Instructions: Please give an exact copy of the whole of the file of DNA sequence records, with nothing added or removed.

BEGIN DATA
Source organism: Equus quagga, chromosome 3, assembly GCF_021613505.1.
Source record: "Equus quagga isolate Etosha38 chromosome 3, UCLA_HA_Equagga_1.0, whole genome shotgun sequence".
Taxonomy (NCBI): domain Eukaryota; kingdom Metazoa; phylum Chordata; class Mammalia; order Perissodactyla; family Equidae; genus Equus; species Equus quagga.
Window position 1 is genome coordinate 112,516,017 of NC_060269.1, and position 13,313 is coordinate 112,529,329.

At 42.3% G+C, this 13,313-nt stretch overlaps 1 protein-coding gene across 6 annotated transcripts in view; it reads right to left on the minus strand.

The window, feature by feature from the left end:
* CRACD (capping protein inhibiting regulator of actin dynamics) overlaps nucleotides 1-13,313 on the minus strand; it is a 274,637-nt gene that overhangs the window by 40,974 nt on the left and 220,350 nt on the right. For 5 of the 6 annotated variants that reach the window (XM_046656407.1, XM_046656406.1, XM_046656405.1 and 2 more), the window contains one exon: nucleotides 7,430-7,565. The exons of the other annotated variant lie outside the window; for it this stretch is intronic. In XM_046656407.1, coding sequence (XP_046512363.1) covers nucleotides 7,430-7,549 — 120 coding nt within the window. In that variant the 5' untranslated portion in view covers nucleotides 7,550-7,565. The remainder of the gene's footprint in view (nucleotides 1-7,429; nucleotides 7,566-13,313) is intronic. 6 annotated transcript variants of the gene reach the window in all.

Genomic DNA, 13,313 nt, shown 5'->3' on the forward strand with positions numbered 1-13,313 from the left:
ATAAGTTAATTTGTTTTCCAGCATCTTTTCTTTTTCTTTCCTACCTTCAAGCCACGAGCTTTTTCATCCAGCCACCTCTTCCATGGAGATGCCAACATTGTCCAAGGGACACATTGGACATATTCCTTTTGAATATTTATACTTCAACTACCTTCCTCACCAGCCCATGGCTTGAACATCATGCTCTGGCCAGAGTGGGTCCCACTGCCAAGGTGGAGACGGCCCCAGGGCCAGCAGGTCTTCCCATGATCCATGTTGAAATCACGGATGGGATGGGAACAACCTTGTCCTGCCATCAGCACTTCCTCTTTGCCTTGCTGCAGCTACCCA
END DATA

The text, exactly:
Source organism: Equus quagga, chromosome 3, assembly GCF_021613505.1.
Source record: "Equus quagga isolate Etosha38 chromosome 3, UCLA_HA_Equagga_1.0, whole genome shotgun sequence".
Taxonomy (NCBI): domain Eukaryota; kingdom Metazoa; phylum Chordata; class Mammalia; order Perissodactyla; family Equidae; genus Equus; species Equus quagga.
Window position 1 is genome coordinate 112,516,017 of NC_060269.1, and position 13,313 is coordinate 112,529,329.

At 42.3% G+C, this 13,313-nt stretch overlaps 1 protein-coding gene across 6 annotated transcripts in view; it reads right to left on the minus strand.

The window, feature by feature from the left end:
* CRACD (capping protein inhibiting regulator of actin dynamics) overlaps nucleotides 1-13,313 on the minus strand; it is a 274,637-nt gene that overhangs the window by 40,974 nt on the left and 220,350 nt on the right. For 5 of the 6 annotated variants that reach the window (XM_046656407.1, XM_046656406.1, XM_046656405.1 and 2 more), the window contains one exon: nucleotides 7,430-7,565. The exons of the other annotated variant lie outside the window; for it this stretch is intronic. In XM_046656407.1, coding sequence (XP_046512363.1) covers nucleotides 7,430-7,549 — 120 coding nt within the window. In that variant the 5' untranslated portion in view covers nucleotides 7,550-7,565. The remainder of the gene's footprint in view (nucleotides 1-7,429; nucleotides 7,566-13,313) is intronic. 6 annotated transcript variants of the gene reach the window in all.

Genomic DNA, 13,313 nt, shown 5'->3' on the forward strand with positions numbered 1-13,313 from the left:
ATAAGTTAATTTGTTTTCCAGCATCTTTTCTTTTTCTTTCCTACCTTCAAGCCACGAGCTTTTTCATCCAGCCACCTCTTCCATGGAGATGCCAACATTGTCCAAGGGACACATTGGACATATTCCTTTTGAATATTTATACTTCAACTACCTTCCTCACCAGCCCATGGCTTGAACATCATGCTCTGGCCAGAGTGGGTCCCACTGCCAAGGTGGAGACGGCCCCAGGGCCAGCAGGTCTTCCCATGATCCATGTTGAAATCACGGATGGGATGGGAACAACCTTGTCCTGCCATCAGCACTTCCTCTTTGCCTTGCTGCAGCTACCCA